and pass that in as the single argument.

--
Jon Skeet - <sk***@pobox.com>
http://www.pobox.com/~skeet
If replying to the group, please do not mail me too
Nov 16 '05 #9

P: n/a
How do I do the C# equivalent of the MFC code...

int iNumber = 34;

TRACE("The answer is %04d\n", iNumber);

"The answer is 0034"

....i.e. pad the number out with leading spaces? What do I have to add to
this in C#...

System.Diagnostics.Trace.WriteLine( String.Format( "{0}",
iNumber.ToString() ) );

Thanks again,

Newsgroupie

In message <MP************************@msnews.microsoft.com >, Jon Skeet
<?@pobox.com.invalid> writes
newsgroupie <ne*********@nospam.com> wrote:
Hi Newsgroupies!

Thanks for all your help but what I really want to do is something like
we could do in the good old days with MFC, ie...

TRACE("The function returned %d\n", iReturnValue);

...And be able to see this in the output window.

I appreciate that .Debug & .Trace do a similar thing in C# but without
arguments as above.


So call String.Format yourself:

String.Format ("The function returned {0}", returnValue);

and pass that in as the single argument.

Nov 16 '05 #10

P: n/a
How do I do the C# equivalent of the MFC code...

int iNumber = 34;

TRACE("The answer is %04d\n", iNumber);

"The answer is 0034"

....i.e. pad the number out with leading spaces? What do I have to add to
this in C#...

System.Diagnostics.Trace.WriteLine( String.Format( "{0}",
iNumber.ToString() ) );

Thanks again,

Newsgroupie

In message <MP************************@msnews.microsoft.com >, Jon Skeet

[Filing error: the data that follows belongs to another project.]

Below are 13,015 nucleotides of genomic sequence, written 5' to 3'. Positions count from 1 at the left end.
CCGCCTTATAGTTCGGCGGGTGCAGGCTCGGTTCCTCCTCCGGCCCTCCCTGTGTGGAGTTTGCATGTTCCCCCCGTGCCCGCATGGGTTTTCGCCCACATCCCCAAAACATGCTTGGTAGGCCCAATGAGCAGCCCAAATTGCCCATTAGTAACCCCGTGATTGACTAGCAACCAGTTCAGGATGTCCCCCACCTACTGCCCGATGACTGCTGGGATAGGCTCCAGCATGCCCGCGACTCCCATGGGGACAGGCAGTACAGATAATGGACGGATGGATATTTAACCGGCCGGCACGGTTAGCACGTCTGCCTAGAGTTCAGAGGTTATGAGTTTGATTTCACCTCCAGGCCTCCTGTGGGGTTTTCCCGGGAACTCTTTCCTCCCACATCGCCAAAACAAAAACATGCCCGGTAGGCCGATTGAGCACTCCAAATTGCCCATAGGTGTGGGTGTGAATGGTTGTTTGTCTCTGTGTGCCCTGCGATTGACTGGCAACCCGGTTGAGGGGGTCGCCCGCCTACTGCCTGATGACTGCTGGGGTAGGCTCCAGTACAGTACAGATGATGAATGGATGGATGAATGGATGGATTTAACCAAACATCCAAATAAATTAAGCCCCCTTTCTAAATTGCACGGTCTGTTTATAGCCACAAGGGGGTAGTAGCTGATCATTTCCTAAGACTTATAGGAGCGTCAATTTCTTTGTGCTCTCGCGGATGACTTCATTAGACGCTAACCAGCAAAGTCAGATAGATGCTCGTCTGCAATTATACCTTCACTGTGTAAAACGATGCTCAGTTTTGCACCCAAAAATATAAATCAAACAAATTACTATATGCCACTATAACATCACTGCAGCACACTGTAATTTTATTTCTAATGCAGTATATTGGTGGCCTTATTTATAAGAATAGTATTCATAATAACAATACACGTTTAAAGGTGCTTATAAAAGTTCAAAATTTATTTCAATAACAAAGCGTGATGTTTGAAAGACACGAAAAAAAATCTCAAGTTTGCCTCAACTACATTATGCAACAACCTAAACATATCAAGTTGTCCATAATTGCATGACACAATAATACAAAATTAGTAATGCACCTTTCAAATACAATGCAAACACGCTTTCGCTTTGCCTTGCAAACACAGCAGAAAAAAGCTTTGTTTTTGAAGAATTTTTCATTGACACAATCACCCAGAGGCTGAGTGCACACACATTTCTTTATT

<?@pobox.com.invalid> writes
newsgroupie <ne*********@nospam.com> wrote:
Hi Newsgroupies!

Thanks for all your help but what I really want to do is something like
we could do in the good old days with MFC, ie...

TRACE("The function returned %d\n", iReturnValue);

...And be able to see this in the output window.

I appreciate that .Debug & .Trace do a similar thing in C# but without
arguments as above.


So call String.Format yourself:

String.Format ("The function returned {0}", returnValue);

and pass that in as the single argument.

Nov 16 '05 #11

P: n/a
newsgroupie <ne*********@nospam.com> wrote:
How do I do the C# equivalent of the MFC code...

int iNumber = 34;

TRACE("The answer is %04d\n", iNumber);

"The answer is 0034"

...i.e. pad the number out with leading spaces? What do I have to add to
this in C#...

System.Diagnostics.Trace.WriteLine( String.Format( "{0}",
iNumber.ToString() ) );


Use String.Format ("{0:d4}", iNumber)

--
Jon Skeet - <sk***@pobox.com>
http://www.pobox.com/~skeet
If replying to the group, please do not mail me too
Nov 16 '05 #12

P: n/a
newsgroupie <ne*********@nospam.com> wrote:
How do I do the C# equivalent of the MFC code...

int iNumber = 34;

TRACE("The answer is %04d\n", iNumber);

"The answer is 0034"

...i.e. pad the number out with leading spaces? What do I have to add to
this in C#...

System.Diagnostics.Trace.WriteLine( String.Format( "{0}",
iNumber.ToString() ) );


Use String.Format ("{0:d4}", iNumber)

--
Jon Skeet - <sk***@pobox.com>
http://www.pobox.com/~skeet
If replying to the group, please do not mail me too
Nov 16 '05 #13